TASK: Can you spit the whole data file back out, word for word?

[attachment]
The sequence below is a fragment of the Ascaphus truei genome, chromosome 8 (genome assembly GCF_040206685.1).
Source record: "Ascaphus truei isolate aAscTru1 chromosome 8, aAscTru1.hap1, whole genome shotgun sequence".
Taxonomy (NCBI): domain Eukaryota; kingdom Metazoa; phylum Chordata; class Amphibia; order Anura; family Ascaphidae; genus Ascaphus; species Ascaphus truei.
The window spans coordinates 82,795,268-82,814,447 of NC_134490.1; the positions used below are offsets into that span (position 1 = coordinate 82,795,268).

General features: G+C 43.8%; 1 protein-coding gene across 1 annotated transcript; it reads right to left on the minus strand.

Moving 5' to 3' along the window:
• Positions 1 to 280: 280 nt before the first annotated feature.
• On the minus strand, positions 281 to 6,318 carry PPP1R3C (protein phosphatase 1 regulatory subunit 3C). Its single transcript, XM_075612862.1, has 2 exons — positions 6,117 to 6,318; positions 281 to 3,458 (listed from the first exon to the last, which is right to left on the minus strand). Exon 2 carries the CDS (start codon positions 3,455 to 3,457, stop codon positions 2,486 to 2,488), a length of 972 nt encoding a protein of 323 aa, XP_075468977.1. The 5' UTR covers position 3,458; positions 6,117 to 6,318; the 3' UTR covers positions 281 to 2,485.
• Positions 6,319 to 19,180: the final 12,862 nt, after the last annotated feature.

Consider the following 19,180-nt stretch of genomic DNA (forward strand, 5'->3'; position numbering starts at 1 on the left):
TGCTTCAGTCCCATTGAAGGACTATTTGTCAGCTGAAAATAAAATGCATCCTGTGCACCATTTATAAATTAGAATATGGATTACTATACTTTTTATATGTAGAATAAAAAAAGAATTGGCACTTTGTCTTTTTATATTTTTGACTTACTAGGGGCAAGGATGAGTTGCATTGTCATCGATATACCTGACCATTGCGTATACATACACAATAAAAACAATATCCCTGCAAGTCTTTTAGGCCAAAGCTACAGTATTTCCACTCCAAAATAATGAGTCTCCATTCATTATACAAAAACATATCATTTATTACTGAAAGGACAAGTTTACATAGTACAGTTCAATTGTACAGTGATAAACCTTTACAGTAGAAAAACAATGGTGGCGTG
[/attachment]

The sequence below is a fragment of the Ascaphus truei genome, chromosome 8 (genome assembly GCF_040206685.1).
Source record: "Ascaphus truei isolate aAscTru1 chromosome 8, aAscTru1.hap1, whole genome shotgun sequence".
Taxonomy (NCBI): domain Eukaryota; kingdom Metazoa; phylum Chordata; class Amphibia; order Anura; family Ascaphidae; genus Ascaphus; species Ascaphus truei.
The window spans coordinates 82,795,268-82,814,447 of NC_134490.1; the positions used below are offsets into that span (position 1 = coordinate 82,795,268).

General features: G+C 43.8%; 1 protein-coding gene across 1 annotated transcript; it reads right to left on the minus strand.

Moving 5' to 3' along the window:
• Positions 1 to 280: 280 nt before the first annotated feature.
• On the minus strand, positions 281 to 6,318 carry PPP1R3C (protein phosphatase 1 regulatory subunit 3C). Its single transcript, XM_075612862.1, has 2 exons — positions 6,117 to 6,318; positions 281 to 3,458 (listed from the first exon to the last, which is right to left on the minus strand). Exon 2 carries the CDS (start codon positions 3,455 to 3,457, stop codon positions 2,486 to 2,488), a length of 972 nt encoding a protein of 323 aa, XP_075468977.1. The 5' UTR covers position 3,458; positions 6,117 to 6,318; the 3' UTR covers positions 281 to 2,485.
• Positions 6,319 to 19,180: the final 12,862 nt, after the last annotated feature.

Consider the following 19,180-nt stretch of genomic DNA (forward strand, 5'->3'; position numbering starts at 1 on the left):
TGCTTCAGTCCCATTGAAGGACTATTTGTCAGCTGAAAATAAAATGCATCCTGTGCACCATTTATAAATTAGAATATGGATTACTATACTTTTTATATGTAGAATAAAAAAAGAATTGGCACTTTGTCTTTTTATATTTTTGACTTACTAGGGGCAAGGATGAGTTGCATTGTCATCGATATACCTGACCATTGCGTATACATACACAATAAAAACAATATCCCTGCAAGTCTTTTAGGCCAAAGCTACAGTATTTCCACTCCAAAATAATGAGTCTCCATTCATTATACAAAAACATATCATTTATTACTGAAAGGACAAGTTTACATAGTACAGTTCAATTGTACAGTGATAAACCTTTACAGTAGAAAAACAATGGTGGCGTG